Forest Service rejects Atlantic Coast Pipeline route

Steep terrain and vital habitat corridors make the George Washington National Forest, pictured here, unsuitable as a pipeline corridor, according to the U.S. Forest Service. (© Robert Llewellyn)

Today, the U.S. Forest Service rejected developers’ preferred path for the Atlantic Coast Pipeline through the George Washington and Monongahela National Forests. The Forest Service letter to the developers said the pipeline is not in line with its forest management plans.

In its letter, the Forest Service noted the number of sensitive resources and endangered species that would be disrupted. The two National Forests in question are considered by many as the best remaining wild land in the region.

The proposed pipeline would deliver natural gas along a 564-mile route from West Virginia to North Carolina. The Allegheny-Blue Ridge Alliance, of which SELC is a founding member, has helped to lead the charge for greater scrutiny of the pipeline proposal since it was first announced in 2014. As the group noted today, Dominion has persistently tried to force its pipeline through these two National Forests while ignoring calls to carefully analyze less destructive alternatives. This rejection of the preferred route by the Forest Service underscores how shallow Dominion’s analysis has been.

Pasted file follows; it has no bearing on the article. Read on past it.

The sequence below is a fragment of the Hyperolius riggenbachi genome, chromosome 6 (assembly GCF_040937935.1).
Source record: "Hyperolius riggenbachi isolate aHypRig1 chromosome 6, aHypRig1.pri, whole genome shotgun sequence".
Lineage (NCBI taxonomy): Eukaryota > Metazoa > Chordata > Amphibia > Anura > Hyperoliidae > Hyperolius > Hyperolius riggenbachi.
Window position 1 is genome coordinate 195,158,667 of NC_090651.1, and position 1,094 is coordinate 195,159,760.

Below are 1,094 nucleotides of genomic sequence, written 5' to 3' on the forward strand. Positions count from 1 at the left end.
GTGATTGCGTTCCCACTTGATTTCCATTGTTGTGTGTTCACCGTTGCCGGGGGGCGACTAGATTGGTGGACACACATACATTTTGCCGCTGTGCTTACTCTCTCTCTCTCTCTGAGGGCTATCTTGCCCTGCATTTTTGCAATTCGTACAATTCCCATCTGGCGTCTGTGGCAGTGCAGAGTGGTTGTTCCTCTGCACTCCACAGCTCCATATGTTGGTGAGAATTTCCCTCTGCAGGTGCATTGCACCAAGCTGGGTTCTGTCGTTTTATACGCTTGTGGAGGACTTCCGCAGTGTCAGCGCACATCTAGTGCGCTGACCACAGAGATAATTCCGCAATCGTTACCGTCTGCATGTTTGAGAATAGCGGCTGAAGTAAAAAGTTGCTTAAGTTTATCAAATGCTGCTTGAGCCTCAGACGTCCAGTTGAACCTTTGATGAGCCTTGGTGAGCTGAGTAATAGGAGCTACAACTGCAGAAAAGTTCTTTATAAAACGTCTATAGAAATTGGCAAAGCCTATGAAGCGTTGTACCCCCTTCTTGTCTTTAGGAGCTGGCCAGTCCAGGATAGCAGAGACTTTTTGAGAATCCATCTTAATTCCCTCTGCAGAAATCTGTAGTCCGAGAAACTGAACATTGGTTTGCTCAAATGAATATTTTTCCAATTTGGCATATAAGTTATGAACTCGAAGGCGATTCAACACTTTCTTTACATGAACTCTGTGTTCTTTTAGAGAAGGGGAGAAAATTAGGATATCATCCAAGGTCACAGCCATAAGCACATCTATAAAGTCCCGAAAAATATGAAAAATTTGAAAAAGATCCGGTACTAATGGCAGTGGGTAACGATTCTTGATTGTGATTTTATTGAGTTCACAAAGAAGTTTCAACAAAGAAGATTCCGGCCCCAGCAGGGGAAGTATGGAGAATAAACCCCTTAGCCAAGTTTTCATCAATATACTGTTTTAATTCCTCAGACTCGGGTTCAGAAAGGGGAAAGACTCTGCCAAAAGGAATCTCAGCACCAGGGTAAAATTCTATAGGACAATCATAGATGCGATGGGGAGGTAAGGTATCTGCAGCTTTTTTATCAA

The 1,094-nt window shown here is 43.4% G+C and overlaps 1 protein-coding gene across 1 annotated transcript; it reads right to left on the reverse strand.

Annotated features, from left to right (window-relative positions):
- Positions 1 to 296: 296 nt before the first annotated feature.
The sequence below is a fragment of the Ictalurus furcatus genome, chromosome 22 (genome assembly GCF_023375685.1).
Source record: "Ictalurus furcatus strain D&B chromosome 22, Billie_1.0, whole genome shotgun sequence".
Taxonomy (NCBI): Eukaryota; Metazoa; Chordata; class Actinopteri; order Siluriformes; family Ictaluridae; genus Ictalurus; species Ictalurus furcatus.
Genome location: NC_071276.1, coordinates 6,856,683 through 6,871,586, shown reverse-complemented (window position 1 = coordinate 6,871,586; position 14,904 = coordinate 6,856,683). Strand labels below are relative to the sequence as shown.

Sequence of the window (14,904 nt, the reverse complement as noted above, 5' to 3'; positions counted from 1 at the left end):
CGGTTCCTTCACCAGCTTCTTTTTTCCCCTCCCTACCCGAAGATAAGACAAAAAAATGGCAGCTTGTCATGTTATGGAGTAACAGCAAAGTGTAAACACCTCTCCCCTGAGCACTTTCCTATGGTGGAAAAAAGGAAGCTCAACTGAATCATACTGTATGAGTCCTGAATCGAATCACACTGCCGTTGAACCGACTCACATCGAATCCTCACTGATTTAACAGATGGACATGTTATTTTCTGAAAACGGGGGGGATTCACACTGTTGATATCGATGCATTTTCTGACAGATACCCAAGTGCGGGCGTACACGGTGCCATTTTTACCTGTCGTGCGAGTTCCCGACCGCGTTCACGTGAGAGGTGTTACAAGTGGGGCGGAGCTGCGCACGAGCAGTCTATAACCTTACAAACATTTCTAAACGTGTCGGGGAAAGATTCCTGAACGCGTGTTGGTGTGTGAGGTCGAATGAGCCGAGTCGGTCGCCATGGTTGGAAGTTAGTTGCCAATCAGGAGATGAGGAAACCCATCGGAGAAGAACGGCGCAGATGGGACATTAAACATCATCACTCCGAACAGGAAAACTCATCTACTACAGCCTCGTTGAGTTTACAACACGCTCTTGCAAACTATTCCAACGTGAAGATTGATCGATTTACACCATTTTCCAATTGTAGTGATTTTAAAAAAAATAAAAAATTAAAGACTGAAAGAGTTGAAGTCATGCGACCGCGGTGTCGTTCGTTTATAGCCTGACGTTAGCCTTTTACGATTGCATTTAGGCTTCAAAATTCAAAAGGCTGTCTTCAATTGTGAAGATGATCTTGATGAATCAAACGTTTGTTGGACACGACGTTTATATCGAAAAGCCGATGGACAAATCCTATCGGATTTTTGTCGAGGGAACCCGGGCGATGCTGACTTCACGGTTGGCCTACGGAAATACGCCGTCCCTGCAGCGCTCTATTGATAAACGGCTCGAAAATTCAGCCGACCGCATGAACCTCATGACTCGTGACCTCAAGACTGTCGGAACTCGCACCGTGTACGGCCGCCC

“Dominion stubbornly persisted on a route that was identified as severely destructive from the start,” said Senior Attorney Greg Buppert. “It is time for them to step back and truly reconsider the need for this pipeline at all.”

Other agencies also have registered their disproval for the current pipeline path. Recently the West Virginia office of the Fish and Wildlife Service sent a letter urging the developers to identify alternatives to the current path and noting that they have yet to meet their survey obligations.

The agencies’ responses add to the number of comments received by Federal Energy Regulatory Commission that provide scientific and technical evidence of the problems with the current pipeline route. Additionally, SELC and others continue to raise questions about the stated demand driving the project and urge regulators to inventory and evaluate existing pipeline capacity that could be used to meet that demand.

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